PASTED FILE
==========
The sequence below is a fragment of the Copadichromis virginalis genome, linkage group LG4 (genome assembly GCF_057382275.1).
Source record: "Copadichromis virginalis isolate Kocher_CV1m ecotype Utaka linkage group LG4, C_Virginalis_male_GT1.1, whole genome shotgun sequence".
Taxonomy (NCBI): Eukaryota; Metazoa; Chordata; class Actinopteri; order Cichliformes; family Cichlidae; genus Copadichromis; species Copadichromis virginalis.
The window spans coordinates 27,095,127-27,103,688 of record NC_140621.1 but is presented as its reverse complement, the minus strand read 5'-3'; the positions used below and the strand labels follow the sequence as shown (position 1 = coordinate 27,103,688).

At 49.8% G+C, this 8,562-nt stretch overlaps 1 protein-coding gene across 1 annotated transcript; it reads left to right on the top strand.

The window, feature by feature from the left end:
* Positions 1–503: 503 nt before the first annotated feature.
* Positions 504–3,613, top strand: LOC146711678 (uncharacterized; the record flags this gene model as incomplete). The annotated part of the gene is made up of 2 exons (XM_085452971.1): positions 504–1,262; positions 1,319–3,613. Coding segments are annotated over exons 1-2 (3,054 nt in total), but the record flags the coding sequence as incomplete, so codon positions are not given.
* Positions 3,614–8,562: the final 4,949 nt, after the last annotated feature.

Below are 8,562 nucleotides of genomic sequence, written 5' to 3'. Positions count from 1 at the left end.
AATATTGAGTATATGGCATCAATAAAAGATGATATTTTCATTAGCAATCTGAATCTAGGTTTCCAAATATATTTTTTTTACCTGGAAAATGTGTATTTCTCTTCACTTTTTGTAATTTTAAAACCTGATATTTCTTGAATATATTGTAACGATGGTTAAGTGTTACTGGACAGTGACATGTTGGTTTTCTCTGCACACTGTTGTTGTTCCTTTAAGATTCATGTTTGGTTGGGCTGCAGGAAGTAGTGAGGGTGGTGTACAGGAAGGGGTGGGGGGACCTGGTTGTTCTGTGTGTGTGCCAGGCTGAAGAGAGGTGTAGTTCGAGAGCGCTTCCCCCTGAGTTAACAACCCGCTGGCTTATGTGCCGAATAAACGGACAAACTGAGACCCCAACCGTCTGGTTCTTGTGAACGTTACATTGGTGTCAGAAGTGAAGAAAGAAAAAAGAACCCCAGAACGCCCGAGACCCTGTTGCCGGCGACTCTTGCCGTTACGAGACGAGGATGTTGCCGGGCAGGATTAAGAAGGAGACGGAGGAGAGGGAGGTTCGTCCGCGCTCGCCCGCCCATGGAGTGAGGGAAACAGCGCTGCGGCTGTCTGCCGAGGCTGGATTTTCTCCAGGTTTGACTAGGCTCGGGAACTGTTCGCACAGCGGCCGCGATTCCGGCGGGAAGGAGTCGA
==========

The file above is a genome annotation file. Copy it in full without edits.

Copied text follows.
The sequence below is a fragment of the Copadichromis virginalis genome, linkage group LG4 (genome assembly GCF_057382275.1).
Source record: "Copadichromis virginalis isolate Kocher_CV1m ecotype Utaka linkage group LG4, C_Virginalis_male_GT1.1, whole genome shotgun sequence".
Taxonomy (NCBI): Eukaryota; Metazoa; Chordata; class Actinopteri; order Cichliformes; family Cichlidae; genus Copadichromis; species Copadichromis virginalis.
The window spans coordinates 27,095,127-27,103,688 of record NC_140621.1 but is presented as its reverse complement, the minus strand read 5'-3'; the positions used below and the strand labels follow the sequence as shown (position 1 = coordinate 27,103,688).

At 49.8% G+C, this 8,562-nt stretch overlaps 1 protein-coding gene across 1 annotated transcript; it reads left to right on the top strand.

The window, feature by feature from the left end:
* Positions 1–503: 503 nt before the first annotated feature.
* Positions 504–3,613, top strand: LOC146711678 (uncharacterized; the record flags this gene model as incomplete). The annotated part of the gene is made up of 2 exons (XM_085452971.1): positions 504–1,262; positions 1,319–3,613. Coding segments are annotated over exons 1-2 (3,054 nt in total), but the record flags the coding sequence as incomplete, so codon positions are not given.
* Positions 3,614–8,562: the final 4,949 nt, after the last annotated feature.

Below are 8,562 nucleotides of genomic sequence, written 5' to 3'. Positions count from 1 at the left end.
AATATTGAGTATATGGCATCAATAAAAGATGATATTTTCATTAGCAATCTGAATCTAGGTTTCCAAATATATTTTTTTTACCTGGAAAATGTGTATTTCTCTTCACTTTTTGTAATTTTAAAACCTGATATTTCTTGAATATATTGTAACGATGGTTAAGTGTTACTGGACAGTGACATGTTGGTTTTCTCTGCACACTGTTGTTGTTCCTTTAAGATTCATGTTTGGTTGGGCTGCAGGAAGTAGTGAGGGTGGTGTACAGGAAGGGGTGGGGGGACCTGGTTGTTCTGTGTGTGTGCCAGGCTGAAGAGAGGTGTAGTTCGAGAGCGCTTCCCCCTGAGTTAACAACCCGCTGGCTTATGTGCCGAATAAACGGACAAACTGAGACCCCAACCGTCTGGTTCTTGTGAACGTTACATTGGTGTCAGAAGTGAAGAAAGAAAAAAGAACCCCAGAACGCCCGAGACCCTGTTGCCGGCGACTCTTGCCGTTACGAGACGAGGATGTTGCCGGGCAGGATTAAGAAGGAGACGGAGGAGAGGGAGGTTCGTCCGCGCTCGCCCGCCCATGGAGTGAGGGAAACAGCGCTGCGGCTGTCTGCCGAGGCTGGATTTTCTCCAGGTTTGACTAGGCTCGGGAACTGTTCGCACAGCGGCCGCGATTCCGGCGGGAAGGAGTCGA